WESLEY CHAPEL –Distant thunder and a light drizzle wasn’t enough to keep more than 100 locals from Wesley Chapel’s third annual National Night Out.
The event, Tuesday night, Aug. 7, was aimed at educating the public and promoting community safety. Residents and law enforcement officers gathered in the parking lot of the Wesley Chapel Target, a sponsor of the event, on Highway 84 for a plethora of family activities that included face painting, karate demonstrations and live music.
Law enforcement officers, fire fighters, McGruff the Crime Dog and the Chick-fil-A cow made special appearances. Kids got to check out the fire engines and police cars while the Wesley Chapel Youth Council sold hot dogs as a fundraiser and local vendors sold ice cream and Italian ice.
But the main aspect of the event was its emphasis on safety. Pamphlets with safety information were handed out, Wesley Chapel Family Medicine provided car seat demonstrations and Wesley Chapel’s contract deputy, A.J. Mainero, spoke to the public about community safety. In addition, the cadets from the Explorers Post 242 were on hand, conducting fingerprinting for Ident-A-Kid child ID kits.
Weddington resident Aaron Longoria was one of many parents who took their kids to the fingerprinting station to have child ID kits made. Longoria believes the ID kits are a wonderful way to ensure the safety of his sons, ages 2 and 7, in the event of an emergency.
“We came out to get the child ID packets for the kids,” Longoria said. “We also wanted to learn a little more about safety and be educated, and have a good time.”
For the past three years, the village safety committee has organized the National Night Out event, sponsored by Target. Other sponsors, such as Harris Teeter and Market Express, pitched in to donate items like water bottles and plates. “Everybody’s been very generous this year, which is nice to hear when you work on a $0 budget,” Tessie Morris, the village safety committee chairperson, said.
Morris, along with the rest of the safety committee and council member Becky Plyler, worked to promote the event throughout the community to get as many people as possible to come out, learn about safety and enjoy the evening.
“Our main emphasis was showing residents and the community how to use safety to their benefit,” Morris said. “Crime, safety and community watch are what we want to promote through National Night Out because we want to feel safe.”
Mayor Pro Tem Kim Ormiston feels National Night Out is a vital part of what the village does for the Wesley Chapel residents and the surrounding community. “It’s definitely been successful. People are more aware of safety and the community watch program,” Ormiston said. “(National Night Out) is definitely an event that I’d like to see going on every year.”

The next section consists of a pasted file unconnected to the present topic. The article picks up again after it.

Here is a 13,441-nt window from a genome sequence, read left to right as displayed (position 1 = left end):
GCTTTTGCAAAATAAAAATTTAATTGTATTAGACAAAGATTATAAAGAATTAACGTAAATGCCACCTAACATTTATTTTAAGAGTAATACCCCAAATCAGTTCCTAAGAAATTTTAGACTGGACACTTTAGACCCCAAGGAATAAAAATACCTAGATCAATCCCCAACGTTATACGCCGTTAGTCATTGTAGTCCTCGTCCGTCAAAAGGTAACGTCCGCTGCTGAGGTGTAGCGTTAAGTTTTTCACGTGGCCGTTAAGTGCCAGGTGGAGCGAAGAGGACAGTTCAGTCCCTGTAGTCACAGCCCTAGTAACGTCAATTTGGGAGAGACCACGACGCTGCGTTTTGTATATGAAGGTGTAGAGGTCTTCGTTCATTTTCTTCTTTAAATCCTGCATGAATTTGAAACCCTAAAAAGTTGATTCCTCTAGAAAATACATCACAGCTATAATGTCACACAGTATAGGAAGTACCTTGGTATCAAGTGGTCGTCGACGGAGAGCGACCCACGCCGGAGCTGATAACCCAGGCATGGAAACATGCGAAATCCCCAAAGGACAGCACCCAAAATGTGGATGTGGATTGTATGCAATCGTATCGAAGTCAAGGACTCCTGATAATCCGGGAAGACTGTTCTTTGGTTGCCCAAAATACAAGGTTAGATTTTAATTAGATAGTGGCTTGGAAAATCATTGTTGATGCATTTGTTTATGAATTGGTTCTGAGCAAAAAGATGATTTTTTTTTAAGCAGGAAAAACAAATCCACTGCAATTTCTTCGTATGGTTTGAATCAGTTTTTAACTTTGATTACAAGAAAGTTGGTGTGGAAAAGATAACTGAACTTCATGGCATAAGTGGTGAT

For Deputy Mainero, National Night Out is about uniting the community and law enforcement officers in an effort to promote safety and maintain the security of the community.
“I think the most important part about National Night Out is it brings the public together to talk about safety, especially with law enforcement,” Mainero said. “We get to talk to them, they get to talk to us. It brings both sides together, like a partnership.”
Maintaining security: what you can do to stay safe in your community
Deputy A.J. Mainero recently spoke with Union County Weekly to give some tips about steps community members should take to stay safe. According to Mainero, Wesley Chapel’s contract deputy, the main issues in the Wesley Chapel area are car break-ins and home break-ins. The village averages about one home break-in and two car break-ins a month, he said, but the numbers tend to rise a little around Christmas and other holidays when teenagers are out of school. Other occasional incidents include arguments and, more rarely, assault. But other areas in Union County have a crime rate that’s considerably higher. No matter where you live, Mainero says the following steps are vital in protecting the safety of yourself, your family and your property.
Personal Safety Tips:
• Keep your doors locked. Whether it’s your house or your vehicle, locking your doors is the first step in preventing theft and break-ins. “I suggest dead bolt locks on your home doors,” Mainero said.
• Don’t leave valuables in your vehicle. “If (thieves) see them, they’ll break the window or pop a door and take a GPS or something else.”
• Get a security system. A warning sign or light can be a deterent for criminals. “In most break-ins, the house is not alarmed.” If you have an alarm, why not use it?
• Trim your hedges. High shrubbery and overgrown vegetation are perfect cover for criminals.
• Call in any suspicious activity. “If there are any people walking around or cars that are unusual, call 911. Good description lets us know if it’s a reasonable suspicion.”
• Have neighbors watch your house when you’re out of town.
• Start a community watch group in your neighborhood. “This is a great thing for subdivisions to do.”
Teen Safety Tips:
• Make sure you stay in groups. Don’t go out alone.
• Parents, know where your kids are. “It’s about accountability, making sure you know where they are. Don’t let them walk around by themselves at night.”
• Know what your teens are up to. Check their cell phones and computers and challenge them to make wise choices. “Keep an eye on what your teenagers are doing.”
Child Safety Tips:
• Stay with your children at all times. “Keep an eye on them, make sure they’re not by themselves and in dangerous situations.”
• Get a child ID kit. “If the child’s abducted, that’s one thing you can have (that’s) a helpful thing.”
• Encourage bicycle safety. Make them wear a helmet. No riding at night or by themselves.
• Teach them about 911. Children should know how to handle an emergency.
• Warn them about strangers. Tell them not to talk with people they don’t know.
Josh Whitener, firstname.lastname@example.org